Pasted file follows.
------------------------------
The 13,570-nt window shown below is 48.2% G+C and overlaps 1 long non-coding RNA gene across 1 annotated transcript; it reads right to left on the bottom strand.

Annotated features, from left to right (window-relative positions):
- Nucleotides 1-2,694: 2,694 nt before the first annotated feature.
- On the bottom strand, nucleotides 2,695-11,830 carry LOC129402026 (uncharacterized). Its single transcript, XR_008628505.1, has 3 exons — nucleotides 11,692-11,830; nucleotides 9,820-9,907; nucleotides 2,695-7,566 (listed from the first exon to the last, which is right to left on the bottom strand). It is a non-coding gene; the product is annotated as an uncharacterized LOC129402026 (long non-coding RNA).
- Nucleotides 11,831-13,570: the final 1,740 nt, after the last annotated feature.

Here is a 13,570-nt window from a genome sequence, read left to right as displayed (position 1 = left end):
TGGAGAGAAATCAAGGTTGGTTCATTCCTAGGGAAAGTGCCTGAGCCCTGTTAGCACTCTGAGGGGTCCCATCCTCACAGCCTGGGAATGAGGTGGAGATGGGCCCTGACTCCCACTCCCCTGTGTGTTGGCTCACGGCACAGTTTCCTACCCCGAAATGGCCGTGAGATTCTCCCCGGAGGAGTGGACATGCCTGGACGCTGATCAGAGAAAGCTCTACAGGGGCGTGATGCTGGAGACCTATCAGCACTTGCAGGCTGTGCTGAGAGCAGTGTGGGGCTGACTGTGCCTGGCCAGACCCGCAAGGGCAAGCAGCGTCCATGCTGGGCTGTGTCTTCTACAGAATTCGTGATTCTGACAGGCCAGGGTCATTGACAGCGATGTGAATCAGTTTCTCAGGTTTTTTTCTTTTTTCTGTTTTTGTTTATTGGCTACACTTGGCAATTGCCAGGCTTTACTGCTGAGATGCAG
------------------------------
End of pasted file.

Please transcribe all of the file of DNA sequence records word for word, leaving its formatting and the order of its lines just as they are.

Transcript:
The 13,570-nt window shown below is 48.2% G+C and overlaps 1 long non-coding RNA gene across 1 annotated transcript; it reads right to left on the bottom strand.

Annotated features, from left to right (window-relative positions):
- Nucleotides 1-2,694: 2,694 nt before the first annotated feature.
- On the bottom strand, nucleotides 2,695-11,830 carry LOC129402026 (uncharacterized). Its single transcript, XR_008628505.1, has 3 exons — nucleotides 11,692-11,830; nucleotides 9,820-9,907; nucleotides 2,695-7,566 (listed from the first exon to the last, which is right to left on the bottom strand). It is a non-coding gene; the product is annotated as an uncharacterized LOC129402026 (long non-coding RNA).
- Nucleotides 11,831-13,570: the final 1,740 nt, after the last annotated feature.

Here is a 13,570-nt window from a genome sequence, read left to right as displayed (position 1 = left end):
TGGAGAGAAATCAAGGTTGGTTCATTCCTAGGGAAAGTGCCTGAGCCCTGTTAGCACTCTGAGGGGTCCCATCCTCACAGCCTGGGAATGAGGTGGAGATGGGCCCTGACTCCCACTCCCCTGTGTGTTGGCTCACGGCACAGTTTCCTACCCCGAAATGGCCGTGAGATTCTCCCCGGAGGAGTGGACATGCCTGGACGCTGATCAGAGAAAGCTCTACAGGGGCGTGATGCTGGAGACCTATCAGCACTTGCAGGCTGTGCTGAGAGCAGTGTGGGGCTGACTGTGCCTGGCCAGACCCGCAAGGGCAAGCAGCGTCCATGCTGGGCTGTGTCTTCTACAGAATTCGTGATTCTGACAGGCCAGGGTCATTGACAGCGATGTGAATCAGTTTCTCAGGTTTTTTTCTTTTTTCTGTTTTTGTTTATTGGCTACACTTGGCAATTGCCAGGCTTTACTGCTGAGATGCAG